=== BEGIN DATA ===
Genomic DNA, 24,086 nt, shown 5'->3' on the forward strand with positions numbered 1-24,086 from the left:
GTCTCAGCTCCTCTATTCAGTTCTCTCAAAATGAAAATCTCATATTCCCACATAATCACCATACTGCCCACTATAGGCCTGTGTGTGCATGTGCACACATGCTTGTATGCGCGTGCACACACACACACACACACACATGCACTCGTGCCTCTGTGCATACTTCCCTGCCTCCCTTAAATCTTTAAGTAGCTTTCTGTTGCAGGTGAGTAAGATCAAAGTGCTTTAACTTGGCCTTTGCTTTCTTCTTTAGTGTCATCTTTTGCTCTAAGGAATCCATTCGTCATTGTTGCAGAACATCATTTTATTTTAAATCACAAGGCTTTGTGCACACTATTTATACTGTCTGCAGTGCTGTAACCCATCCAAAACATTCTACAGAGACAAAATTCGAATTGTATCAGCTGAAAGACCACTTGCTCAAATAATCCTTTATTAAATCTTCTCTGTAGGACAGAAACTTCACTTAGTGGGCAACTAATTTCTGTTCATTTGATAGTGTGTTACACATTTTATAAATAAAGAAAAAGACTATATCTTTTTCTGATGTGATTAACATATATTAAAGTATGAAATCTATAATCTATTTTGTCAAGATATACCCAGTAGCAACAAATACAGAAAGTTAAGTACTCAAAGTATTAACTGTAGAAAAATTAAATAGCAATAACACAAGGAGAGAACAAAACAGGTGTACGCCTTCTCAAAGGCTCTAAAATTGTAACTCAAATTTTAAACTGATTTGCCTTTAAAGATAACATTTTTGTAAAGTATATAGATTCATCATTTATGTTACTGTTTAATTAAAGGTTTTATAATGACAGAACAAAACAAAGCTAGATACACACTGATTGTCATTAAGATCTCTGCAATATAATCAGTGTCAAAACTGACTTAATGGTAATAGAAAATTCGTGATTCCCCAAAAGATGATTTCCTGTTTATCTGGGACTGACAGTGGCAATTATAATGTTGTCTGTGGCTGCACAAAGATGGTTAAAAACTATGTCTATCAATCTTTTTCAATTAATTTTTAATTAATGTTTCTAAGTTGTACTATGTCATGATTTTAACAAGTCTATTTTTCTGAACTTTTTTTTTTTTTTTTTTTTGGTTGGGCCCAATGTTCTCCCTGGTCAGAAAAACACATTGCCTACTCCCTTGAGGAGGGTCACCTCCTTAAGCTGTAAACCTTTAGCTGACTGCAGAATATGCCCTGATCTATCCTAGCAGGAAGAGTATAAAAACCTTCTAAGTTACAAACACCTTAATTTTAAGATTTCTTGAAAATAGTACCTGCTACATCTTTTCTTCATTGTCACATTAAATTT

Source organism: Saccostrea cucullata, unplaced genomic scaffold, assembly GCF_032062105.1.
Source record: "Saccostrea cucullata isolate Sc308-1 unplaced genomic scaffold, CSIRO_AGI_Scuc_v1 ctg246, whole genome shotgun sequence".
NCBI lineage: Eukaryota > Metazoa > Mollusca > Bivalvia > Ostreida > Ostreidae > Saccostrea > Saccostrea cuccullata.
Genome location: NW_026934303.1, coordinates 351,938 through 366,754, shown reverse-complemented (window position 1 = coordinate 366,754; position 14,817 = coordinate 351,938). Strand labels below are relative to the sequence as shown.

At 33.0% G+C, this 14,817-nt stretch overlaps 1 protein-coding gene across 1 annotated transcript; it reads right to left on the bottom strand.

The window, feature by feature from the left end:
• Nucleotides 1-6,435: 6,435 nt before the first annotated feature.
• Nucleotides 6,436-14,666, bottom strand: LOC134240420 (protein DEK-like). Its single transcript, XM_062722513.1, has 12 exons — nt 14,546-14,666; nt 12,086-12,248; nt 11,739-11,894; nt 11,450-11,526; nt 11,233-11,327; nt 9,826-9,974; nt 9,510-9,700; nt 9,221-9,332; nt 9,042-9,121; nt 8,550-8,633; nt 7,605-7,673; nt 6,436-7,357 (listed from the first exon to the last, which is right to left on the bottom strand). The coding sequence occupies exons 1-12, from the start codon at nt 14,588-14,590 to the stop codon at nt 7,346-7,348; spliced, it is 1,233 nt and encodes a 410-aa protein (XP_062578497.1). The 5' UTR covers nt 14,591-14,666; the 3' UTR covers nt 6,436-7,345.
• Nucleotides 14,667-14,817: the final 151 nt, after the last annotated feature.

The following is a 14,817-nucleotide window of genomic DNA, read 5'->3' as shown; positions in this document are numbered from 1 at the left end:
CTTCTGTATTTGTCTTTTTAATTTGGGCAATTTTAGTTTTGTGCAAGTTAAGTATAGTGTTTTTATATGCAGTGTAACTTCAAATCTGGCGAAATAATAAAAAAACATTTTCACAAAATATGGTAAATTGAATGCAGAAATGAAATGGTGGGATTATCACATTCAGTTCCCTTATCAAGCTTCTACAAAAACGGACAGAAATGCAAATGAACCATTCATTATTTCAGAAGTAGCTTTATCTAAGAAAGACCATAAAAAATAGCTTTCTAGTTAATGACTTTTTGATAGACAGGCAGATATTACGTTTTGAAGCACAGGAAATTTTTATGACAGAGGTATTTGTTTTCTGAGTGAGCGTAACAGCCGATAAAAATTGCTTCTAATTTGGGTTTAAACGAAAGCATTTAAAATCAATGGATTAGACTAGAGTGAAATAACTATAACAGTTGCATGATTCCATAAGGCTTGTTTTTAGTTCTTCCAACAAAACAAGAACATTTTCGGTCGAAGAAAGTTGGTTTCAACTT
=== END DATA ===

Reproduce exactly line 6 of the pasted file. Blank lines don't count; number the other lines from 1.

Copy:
Genome location: NW_026934303.1, coordinates 351,938 through 366,754, shown reverse-complemented (window position 1 = coordinate 366,754; position 14,817 = coordinate 351,938). Strand labels below are relative to the sequence as shown.